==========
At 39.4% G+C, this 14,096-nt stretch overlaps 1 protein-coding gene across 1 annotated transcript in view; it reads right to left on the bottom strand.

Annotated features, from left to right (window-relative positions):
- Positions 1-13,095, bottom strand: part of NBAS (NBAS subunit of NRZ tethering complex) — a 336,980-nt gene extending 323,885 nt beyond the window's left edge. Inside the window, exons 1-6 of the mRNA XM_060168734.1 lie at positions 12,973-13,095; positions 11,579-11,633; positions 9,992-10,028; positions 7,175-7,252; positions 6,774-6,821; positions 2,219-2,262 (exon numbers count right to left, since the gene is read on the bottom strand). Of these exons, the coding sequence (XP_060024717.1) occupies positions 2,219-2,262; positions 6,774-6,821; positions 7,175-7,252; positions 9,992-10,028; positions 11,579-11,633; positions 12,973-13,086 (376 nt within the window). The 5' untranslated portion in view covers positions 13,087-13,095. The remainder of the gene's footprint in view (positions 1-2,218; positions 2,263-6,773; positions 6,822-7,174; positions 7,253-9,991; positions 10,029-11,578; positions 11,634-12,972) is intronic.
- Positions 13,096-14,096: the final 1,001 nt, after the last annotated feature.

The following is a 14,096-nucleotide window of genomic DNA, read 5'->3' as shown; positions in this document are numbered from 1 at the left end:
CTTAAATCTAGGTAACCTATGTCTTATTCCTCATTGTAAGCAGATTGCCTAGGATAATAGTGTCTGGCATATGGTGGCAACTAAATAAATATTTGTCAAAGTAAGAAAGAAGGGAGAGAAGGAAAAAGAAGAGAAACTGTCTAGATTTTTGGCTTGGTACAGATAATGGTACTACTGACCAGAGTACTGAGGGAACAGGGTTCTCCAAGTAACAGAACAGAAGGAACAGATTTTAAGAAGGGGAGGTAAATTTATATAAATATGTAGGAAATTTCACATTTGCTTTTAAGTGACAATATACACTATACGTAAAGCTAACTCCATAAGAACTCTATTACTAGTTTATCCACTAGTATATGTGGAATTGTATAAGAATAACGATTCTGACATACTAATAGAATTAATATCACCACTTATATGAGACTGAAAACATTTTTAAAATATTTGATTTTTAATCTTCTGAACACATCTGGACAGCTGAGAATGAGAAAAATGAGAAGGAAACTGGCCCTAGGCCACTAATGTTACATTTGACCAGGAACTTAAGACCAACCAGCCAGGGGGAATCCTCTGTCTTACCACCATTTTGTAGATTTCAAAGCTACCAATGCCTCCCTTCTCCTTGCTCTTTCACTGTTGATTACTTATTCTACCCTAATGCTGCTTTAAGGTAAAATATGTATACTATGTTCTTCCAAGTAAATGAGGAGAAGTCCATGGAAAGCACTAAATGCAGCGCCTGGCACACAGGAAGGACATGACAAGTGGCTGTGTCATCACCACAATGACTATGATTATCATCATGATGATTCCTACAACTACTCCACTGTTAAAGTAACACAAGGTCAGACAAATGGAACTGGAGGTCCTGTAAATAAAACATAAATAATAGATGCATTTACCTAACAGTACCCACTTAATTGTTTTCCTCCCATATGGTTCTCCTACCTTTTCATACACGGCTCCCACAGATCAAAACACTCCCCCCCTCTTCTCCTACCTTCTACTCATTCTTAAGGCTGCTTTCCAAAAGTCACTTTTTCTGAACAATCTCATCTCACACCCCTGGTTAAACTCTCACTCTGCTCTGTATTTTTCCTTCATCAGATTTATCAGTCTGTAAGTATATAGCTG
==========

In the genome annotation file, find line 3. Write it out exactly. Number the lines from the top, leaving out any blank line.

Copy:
- Positions 1-13,095, bottom strand: part of NBAS (NBAS subunit of NRZ tethering complex) — a 336,980-nt gene extending 323,885 nt beyond the window's left edge. Inside the window, exons 1-6 of the mRNA XM_060168734.1 lie at positions 12,973-13,095; positions 11,579-11,633; positions 9,992-10,028; positions 7,175-7,252; positions 6,774-6,821; positions 2,219-2,262 (exon numbers count right to left, since the gene is read on the bottom strand). Of these exons, the coding sequence (XP_060024717.1) occupies positions 2,219-2,262; positions 6,774-6,821; positions 7,175-7,252; positions 9,992-10,028; positions 11,579-11,633; positions 12,973-13,086 (376 nt within the window). The 5' untranslated portion in view covers positions 13,087-13,095. The remainder of the gene's footprint in view (positions 1-2,218; positions 2,263-6,773; positions 6,822-7,174; positions 7,253-9,991; positions 10,029-11,578; positions 11,634-12,972) is intronic.